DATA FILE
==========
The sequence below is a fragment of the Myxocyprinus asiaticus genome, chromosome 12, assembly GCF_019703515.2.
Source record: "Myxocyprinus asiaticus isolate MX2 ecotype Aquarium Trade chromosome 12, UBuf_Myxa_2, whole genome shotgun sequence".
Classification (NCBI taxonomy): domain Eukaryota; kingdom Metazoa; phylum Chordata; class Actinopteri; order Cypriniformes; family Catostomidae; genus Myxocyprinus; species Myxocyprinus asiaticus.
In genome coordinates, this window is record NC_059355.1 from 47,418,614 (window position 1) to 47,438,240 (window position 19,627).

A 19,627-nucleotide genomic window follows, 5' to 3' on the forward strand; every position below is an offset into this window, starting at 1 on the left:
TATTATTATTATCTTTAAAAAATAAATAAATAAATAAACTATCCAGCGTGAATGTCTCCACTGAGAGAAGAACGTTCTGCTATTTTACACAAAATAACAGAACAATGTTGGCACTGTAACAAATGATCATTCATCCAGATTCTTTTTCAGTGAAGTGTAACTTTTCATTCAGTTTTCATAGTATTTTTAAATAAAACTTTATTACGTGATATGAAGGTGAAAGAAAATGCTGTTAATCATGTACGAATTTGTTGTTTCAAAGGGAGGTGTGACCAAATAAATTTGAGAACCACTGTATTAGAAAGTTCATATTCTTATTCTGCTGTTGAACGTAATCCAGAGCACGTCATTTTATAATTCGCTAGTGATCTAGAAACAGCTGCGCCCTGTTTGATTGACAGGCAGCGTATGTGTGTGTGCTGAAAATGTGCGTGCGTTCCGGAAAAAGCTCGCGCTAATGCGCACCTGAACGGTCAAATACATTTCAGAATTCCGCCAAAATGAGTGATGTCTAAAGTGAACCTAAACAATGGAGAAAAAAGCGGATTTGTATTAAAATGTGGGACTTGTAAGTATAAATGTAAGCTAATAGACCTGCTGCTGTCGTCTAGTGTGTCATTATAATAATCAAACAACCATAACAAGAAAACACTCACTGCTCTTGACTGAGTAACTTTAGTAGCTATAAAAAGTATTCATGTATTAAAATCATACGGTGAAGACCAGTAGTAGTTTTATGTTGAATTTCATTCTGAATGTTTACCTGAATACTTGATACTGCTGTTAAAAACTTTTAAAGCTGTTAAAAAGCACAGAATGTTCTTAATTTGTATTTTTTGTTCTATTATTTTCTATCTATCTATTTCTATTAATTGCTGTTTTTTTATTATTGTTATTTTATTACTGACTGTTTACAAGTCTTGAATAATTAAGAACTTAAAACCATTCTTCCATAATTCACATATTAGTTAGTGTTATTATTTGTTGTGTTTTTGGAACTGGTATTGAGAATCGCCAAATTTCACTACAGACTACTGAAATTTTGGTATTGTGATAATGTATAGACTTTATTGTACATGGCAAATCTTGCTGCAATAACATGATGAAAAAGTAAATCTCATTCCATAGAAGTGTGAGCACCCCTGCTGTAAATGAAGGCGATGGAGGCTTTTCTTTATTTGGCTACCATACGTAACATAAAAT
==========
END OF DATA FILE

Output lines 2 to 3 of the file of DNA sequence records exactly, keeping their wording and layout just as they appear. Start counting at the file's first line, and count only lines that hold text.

Source record: "Myxocyprinus asiaticus isolate MX2 ecotype Aquarium Trade chromosome 12, UBuf_Myxa_2, whole genome shotgun sequence".
Classification (NCBI taxonomy): domain Eukaryota; kingdom Metazoa; phylum Chordata; class Actinopteri; order Cypriniformes; family Catostomidae; genus Myxocyprinus; species Myxocyprinus asiaticus.